‘I picked Thatcher to stand as the Finchley MP in 1959’

Derek Phillips

Derek Phillips - Credit: Archant

A member of the Conservative committee that selected Margaret Thatcher to stand as MP for Finchley in 1959 has revealed how his determination not to vote for her was toppled by a rousing speech from the ambitious young mother.

Derek Phillips, 80, was one of a number of Young Conservatives sitting on the final selection committee tasked with choosing a candidate to stand in the 1959 general election for the now defunct Finchley constituency.

Mr Phillips had a choice of three candidates to vote for – two men and a woman.

He admits he had ruled out Baroness Thatcher before he had even arrived at the former Finchley Conservatives headquarters in Alexandra Grove, North Finchley.

“I went along to the meeting having told my mother as I was leaving the house that there was a lady among the three candidates and that I wouldn’t vote for the lady because you didn’t in those days,” said Mr Phillips.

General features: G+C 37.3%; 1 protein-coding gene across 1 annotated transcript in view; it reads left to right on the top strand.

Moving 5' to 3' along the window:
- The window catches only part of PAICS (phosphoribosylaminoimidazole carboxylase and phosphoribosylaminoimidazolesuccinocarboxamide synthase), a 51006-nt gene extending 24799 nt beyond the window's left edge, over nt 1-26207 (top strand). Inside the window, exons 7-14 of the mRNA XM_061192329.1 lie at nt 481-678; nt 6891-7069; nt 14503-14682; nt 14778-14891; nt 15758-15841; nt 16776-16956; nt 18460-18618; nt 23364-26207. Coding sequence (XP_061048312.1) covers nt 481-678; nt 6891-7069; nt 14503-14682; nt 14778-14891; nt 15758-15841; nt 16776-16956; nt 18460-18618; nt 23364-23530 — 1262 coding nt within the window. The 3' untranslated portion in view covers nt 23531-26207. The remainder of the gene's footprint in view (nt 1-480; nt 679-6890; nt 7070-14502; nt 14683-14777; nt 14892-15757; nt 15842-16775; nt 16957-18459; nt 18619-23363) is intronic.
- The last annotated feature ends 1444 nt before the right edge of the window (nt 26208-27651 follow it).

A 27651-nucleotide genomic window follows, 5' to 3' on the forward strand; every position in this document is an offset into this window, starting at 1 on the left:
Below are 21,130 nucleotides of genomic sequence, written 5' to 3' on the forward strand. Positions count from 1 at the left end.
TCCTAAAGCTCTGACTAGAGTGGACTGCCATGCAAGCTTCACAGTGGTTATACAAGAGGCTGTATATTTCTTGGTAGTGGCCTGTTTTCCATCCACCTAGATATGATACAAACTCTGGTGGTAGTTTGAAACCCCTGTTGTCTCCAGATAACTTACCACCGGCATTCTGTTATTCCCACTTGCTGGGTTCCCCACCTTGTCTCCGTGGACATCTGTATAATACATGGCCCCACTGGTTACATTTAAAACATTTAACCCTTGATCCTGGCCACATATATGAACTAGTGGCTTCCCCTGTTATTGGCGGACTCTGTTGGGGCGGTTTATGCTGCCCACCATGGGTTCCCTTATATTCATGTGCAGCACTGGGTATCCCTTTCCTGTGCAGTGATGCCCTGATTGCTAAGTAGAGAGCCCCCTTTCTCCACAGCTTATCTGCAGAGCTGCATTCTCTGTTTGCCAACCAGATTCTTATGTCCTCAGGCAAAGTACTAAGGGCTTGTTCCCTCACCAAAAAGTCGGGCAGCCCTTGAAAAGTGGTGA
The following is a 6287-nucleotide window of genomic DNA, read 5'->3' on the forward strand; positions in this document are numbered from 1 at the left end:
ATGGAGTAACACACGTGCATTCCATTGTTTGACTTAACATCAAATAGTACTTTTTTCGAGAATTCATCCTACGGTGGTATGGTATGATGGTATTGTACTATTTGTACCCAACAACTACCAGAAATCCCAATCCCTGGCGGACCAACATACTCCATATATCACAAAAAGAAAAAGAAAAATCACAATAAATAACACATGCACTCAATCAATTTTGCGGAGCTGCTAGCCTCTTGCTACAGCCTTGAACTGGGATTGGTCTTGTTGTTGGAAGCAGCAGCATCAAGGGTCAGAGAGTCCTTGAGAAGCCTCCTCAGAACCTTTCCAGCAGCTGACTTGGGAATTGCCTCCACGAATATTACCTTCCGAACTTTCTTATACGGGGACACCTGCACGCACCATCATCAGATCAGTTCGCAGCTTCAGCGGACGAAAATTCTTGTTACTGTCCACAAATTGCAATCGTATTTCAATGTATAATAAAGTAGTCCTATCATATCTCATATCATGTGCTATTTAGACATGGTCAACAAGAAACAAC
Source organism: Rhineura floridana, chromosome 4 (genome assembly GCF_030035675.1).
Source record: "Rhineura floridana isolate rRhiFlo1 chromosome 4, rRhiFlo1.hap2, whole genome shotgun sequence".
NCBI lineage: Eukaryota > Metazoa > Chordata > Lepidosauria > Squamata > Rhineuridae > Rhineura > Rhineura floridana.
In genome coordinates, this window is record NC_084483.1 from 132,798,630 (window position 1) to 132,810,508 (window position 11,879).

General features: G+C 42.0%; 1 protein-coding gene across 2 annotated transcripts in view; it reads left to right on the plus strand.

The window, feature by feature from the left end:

“But as soon as I heard Thatcher speak, I decided she was head and shoulders above the two others. If there was anything in my life I feel I’ve done correctly, it’s making that selection.

“She just came over and made a wonderful speech. At the time I felt that she was right for the constituency.”

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Mr Phillips’ decision was vindicated with the successful election of Baroness Thatcher, then 33, who retained the seat for the Conservatives with more than 50 per cent of the vote on October 8, 1959.

In the wake of the 87-year-old’s death following a stroke on Monday, Mr Phillips told the Ham&High he did not foresee the heights the parliamentary hopeful would go on to scale at the time of his selection.

“Once she got into parliament it soon became apparent that she was going a long way. The world is better off for her.”